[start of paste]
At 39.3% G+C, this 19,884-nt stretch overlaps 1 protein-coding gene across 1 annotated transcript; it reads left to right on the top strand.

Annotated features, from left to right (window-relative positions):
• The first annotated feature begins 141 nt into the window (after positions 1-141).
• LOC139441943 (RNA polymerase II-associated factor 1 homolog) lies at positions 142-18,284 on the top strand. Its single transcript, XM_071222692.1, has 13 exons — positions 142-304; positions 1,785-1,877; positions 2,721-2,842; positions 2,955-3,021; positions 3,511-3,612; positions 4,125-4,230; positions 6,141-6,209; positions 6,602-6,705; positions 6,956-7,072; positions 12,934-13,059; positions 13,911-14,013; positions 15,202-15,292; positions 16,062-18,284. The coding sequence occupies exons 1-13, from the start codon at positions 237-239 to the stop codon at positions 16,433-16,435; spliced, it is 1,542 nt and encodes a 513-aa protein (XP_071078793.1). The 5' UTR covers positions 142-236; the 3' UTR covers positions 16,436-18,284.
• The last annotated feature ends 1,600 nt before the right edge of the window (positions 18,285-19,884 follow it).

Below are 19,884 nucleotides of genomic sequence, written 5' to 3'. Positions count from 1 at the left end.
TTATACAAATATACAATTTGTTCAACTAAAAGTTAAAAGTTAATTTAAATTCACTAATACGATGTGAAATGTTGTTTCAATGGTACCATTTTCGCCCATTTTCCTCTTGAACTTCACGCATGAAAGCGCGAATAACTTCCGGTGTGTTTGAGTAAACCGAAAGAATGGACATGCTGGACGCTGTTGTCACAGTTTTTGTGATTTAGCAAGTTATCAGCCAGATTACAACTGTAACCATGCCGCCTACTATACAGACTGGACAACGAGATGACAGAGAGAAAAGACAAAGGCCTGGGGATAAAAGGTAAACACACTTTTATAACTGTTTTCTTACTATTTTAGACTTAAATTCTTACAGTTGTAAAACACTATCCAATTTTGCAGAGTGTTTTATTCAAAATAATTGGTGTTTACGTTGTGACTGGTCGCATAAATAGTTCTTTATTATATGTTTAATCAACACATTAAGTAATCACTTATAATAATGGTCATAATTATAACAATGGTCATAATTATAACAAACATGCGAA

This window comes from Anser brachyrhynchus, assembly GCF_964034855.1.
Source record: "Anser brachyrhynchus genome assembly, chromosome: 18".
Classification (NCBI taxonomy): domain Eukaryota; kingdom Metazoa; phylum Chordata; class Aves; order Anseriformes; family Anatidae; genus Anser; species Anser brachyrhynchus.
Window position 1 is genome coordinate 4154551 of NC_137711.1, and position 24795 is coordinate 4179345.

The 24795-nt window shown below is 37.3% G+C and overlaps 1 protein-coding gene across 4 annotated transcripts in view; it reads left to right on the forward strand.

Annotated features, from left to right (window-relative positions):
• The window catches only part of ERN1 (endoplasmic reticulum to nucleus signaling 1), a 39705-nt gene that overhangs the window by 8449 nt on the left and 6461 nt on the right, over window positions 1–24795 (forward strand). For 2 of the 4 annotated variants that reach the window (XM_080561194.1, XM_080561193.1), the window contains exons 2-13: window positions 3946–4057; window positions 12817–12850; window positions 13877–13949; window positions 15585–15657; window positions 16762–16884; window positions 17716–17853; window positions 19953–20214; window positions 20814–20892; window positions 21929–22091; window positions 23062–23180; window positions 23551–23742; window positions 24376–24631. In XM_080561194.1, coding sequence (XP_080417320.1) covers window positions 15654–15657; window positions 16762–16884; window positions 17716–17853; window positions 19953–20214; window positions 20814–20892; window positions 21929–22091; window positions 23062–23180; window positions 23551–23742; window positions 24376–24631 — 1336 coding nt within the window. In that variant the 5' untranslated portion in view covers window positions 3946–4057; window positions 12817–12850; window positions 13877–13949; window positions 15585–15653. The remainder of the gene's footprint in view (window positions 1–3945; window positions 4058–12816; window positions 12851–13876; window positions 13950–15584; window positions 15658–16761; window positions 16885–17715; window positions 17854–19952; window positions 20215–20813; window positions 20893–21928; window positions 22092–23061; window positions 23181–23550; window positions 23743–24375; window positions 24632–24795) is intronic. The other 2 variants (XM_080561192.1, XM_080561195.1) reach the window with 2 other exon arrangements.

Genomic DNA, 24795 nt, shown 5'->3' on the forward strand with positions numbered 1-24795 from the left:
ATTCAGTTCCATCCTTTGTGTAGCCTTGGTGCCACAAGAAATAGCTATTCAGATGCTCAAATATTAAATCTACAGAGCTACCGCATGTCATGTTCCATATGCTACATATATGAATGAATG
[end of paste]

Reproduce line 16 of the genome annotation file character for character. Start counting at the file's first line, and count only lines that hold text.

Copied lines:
ATTCAGTTCCATCCTTTGTGTAGCCTTGGTGCCACAAGAAATAGCTATTCAGATGCTCAAATATTAAATCTACAGAGCTACCGCATGTCATGTTCCATATGCTACATATATGAATGAATG